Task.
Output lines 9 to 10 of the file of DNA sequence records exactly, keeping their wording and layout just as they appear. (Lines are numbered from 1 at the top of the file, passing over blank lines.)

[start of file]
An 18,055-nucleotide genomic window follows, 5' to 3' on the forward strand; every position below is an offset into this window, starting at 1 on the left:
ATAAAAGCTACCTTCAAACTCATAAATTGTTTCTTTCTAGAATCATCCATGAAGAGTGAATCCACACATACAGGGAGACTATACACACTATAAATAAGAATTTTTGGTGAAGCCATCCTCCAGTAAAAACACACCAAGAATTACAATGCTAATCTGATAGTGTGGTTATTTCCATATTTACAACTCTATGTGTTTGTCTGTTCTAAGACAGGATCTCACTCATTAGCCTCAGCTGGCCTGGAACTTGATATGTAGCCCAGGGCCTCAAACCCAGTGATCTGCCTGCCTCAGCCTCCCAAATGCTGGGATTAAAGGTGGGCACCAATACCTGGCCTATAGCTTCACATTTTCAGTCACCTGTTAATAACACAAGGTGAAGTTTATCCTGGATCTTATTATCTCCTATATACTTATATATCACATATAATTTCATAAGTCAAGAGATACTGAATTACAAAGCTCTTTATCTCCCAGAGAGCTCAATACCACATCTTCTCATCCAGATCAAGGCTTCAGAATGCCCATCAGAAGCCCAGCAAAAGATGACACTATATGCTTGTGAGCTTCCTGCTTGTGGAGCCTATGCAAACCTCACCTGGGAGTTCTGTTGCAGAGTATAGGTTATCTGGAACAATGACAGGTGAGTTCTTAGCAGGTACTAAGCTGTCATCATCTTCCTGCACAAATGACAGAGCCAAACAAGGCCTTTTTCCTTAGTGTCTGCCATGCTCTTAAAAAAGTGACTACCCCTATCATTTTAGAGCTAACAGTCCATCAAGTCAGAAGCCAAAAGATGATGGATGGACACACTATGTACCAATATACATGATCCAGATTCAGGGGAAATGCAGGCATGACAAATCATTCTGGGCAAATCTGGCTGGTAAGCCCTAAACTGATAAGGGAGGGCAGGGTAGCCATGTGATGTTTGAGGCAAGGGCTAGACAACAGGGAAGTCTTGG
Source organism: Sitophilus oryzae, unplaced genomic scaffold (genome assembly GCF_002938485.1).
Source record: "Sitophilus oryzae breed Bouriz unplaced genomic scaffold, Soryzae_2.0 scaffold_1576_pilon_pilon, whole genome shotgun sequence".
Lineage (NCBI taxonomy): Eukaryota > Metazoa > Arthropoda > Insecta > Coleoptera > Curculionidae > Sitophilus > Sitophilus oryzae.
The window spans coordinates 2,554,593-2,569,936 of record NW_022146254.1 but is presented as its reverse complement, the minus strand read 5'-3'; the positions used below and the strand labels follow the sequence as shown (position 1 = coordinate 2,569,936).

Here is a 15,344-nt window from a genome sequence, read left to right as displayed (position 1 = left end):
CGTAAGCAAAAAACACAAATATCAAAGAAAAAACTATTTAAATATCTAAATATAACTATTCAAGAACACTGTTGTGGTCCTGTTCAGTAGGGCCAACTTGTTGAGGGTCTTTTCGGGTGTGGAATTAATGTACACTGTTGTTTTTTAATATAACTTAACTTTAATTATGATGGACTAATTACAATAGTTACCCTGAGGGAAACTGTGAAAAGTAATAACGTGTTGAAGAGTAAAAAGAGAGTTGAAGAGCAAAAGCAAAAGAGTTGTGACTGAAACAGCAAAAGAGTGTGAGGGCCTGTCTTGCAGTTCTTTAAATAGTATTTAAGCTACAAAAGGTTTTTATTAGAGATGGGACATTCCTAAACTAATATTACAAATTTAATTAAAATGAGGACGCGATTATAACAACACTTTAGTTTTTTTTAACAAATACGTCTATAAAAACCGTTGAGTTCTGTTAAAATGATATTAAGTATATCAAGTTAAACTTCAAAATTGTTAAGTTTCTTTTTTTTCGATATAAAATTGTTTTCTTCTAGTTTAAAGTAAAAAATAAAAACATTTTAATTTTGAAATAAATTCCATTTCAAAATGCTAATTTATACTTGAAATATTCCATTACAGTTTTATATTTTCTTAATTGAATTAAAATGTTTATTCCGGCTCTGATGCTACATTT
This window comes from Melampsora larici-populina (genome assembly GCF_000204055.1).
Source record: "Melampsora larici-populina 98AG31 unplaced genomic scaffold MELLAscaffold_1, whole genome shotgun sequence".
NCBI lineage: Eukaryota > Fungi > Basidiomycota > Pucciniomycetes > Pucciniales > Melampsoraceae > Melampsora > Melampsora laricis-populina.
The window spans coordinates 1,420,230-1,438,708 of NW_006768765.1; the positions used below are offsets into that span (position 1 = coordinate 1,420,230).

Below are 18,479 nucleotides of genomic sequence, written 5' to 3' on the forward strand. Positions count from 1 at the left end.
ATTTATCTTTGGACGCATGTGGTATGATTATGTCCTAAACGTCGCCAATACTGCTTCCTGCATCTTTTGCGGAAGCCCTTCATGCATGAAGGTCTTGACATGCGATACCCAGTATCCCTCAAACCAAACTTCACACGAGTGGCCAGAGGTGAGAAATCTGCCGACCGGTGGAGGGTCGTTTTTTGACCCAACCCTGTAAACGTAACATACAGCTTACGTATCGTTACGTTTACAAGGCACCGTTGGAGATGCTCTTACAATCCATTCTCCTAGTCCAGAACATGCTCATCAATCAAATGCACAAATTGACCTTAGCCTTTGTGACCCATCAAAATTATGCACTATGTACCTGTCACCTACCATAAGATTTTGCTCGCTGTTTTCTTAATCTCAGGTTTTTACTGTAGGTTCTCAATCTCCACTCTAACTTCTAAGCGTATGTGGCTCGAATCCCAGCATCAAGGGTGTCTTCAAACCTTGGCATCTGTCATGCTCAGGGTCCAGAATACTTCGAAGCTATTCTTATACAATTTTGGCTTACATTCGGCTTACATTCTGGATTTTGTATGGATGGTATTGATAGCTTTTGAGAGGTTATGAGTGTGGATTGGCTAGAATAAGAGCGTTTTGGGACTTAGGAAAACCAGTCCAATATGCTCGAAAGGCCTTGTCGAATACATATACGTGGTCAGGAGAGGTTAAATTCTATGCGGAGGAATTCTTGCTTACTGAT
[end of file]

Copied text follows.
This window comes from Melampsora larici-populina (genome assembly GCF_000204055.1).
Source record: "Melampsora larici-populina 98AG31 unplaced genomic scaffold MELLAscaffold_1, whole genome shotgun sequence".